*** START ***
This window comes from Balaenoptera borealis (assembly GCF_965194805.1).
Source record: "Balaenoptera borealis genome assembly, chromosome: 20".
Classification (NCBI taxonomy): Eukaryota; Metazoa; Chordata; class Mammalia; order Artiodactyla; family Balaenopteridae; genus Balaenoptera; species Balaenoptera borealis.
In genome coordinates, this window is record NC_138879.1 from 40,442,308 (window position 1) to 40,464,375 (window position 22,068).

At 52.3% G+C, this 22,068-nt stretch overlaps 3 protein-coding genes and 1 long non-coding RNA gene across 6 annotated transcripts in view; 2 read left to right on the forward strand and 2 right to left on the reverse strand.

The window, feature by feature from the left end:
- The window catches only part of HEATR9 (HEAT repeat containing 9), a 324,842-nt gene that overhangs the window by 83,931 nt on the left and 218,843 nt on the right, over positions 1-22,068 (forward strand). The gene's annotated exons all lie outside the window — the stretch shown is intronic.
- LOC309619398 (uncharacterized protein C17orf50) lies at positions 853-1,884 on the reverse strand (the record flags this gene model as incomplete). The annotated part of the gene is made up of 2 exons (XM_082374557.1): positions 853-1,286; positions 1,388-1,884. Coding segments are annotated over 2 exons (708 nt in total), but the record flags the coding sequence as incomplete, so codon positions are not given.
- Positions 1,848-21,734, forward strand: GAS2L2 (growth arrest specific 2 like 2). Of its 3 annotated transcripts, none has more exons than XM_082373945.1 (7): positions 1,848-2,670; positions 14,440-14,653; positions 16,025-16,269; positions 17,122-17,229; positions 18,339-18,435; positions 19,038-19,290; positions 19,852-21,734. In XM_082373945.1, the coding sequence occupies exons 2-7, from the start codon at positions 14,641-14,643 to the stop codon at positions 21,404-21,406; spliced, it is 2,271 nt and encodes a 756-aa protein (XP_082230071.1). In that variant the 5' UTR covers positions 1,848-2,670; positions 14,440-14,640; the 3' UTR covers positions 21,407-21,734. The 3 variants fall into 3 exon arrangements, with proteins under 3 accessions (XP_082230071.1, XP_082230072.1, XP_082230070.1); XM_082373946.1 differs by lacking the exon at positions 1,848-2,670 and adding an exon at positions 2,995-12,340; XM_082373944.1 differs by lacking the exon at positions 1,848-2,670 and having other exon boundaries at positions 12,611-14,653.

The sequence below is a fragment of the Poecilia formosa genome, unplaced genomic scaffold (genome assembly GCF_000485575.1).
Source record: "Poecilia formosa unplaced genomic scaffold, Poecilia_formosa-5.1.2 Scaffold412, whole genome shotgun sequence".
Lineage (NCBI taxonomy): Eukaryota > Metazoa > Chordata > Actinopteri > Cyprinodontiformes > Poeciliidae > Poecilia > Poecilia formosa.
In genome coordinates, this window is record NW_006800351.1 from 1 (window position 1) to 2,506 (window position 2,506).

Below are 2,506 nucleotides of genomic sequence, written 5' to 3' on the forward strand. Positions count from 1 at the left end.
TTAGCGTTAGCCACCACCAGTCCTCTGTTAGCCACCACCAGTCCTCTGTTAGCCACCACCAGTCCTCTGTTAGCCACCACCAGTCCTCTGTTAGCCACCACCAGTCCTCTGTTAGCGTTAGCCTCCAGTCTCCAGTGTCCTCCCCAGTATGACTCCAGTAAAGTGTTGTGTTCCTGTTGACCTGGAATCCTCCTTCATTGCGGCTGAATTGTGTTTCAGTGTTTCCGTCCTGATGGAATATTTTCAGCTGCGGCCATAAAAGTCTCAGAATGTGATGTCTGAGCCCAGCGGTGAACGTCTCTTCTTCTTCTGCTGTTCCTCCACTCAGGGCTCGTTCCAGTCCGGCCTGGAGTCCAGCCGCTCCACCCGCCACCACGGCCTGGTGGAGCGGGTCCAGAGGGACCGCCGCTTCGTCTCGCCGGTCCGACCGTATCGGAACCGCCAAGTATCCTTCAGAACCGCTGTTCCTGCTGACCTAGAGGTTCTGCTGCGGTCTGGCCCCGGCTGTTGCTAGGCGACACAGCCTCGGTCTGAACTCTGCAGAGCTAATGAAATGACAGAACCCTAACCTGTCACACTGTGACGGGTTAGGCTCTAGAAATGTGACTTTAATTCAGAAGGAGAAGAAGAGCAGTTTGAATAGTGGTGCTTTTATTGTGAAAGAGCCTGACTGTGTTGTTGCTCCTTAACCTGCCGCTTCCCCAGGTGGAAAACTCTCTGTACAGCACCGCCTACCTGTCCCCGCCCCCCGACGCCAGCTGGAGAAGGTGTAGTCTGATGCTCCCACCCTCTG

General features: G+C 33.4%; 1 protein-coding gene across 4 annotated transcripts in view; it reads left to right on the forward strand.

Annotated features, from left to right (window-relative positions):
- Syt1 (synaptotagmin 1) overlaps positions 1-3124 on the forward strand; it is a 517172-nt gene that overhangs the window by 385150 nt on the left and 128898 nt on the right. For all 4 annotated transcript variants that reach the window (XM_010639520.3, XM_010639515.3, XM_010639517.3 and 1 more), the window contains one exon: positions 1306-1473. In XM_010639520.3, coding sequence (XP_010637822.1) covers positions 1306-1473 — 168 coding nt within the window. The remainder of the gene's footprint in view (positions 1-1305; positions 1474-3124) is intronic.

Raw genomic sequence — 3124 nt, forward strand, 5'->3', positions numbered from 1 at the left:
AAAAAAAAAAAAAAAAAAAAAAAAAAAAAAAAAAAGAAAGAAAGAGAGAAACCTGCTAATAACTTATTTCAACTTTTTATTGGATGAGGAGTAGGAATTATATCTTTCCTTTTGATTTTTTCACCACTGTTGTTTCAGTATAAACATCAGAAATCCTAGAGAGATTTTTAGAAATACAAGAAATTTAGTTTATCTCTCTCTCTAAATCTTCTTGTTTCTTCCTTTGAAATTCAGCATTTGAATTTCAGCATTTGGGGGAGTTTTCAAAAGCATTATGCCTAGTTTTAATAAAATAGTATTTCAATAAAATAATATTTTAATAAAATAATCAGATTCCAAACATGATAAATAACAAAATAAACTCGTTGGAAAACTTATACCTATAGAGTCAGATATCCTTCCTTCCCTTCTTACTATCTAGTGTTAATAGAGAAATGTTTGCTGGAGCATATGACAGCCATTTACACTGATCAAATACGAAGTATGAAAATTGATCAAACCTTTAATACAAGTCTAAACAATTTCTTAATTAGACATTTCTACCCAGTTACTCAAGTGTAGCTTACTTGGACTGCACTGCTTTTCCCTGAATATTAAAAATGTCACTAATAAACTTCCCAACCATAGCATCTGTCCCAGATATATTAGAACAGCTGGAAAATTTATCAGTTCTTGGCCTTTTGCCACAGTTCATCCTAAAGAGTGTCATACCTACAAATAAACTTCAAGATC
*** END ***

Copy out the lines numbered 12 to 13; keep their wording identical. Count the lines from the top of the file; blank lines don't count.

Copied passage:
Lineage (NCBI taxonomy): Eukaryota > Metazoa > Chordata > Actinopteri > Cyprinodontiformes > Poeciliidae > Poecilia > Poecilia formosa.
In genome coordinates, this window is record NW_006800351.1 from 1 (window position 1) to 2,506 (window position 2,506).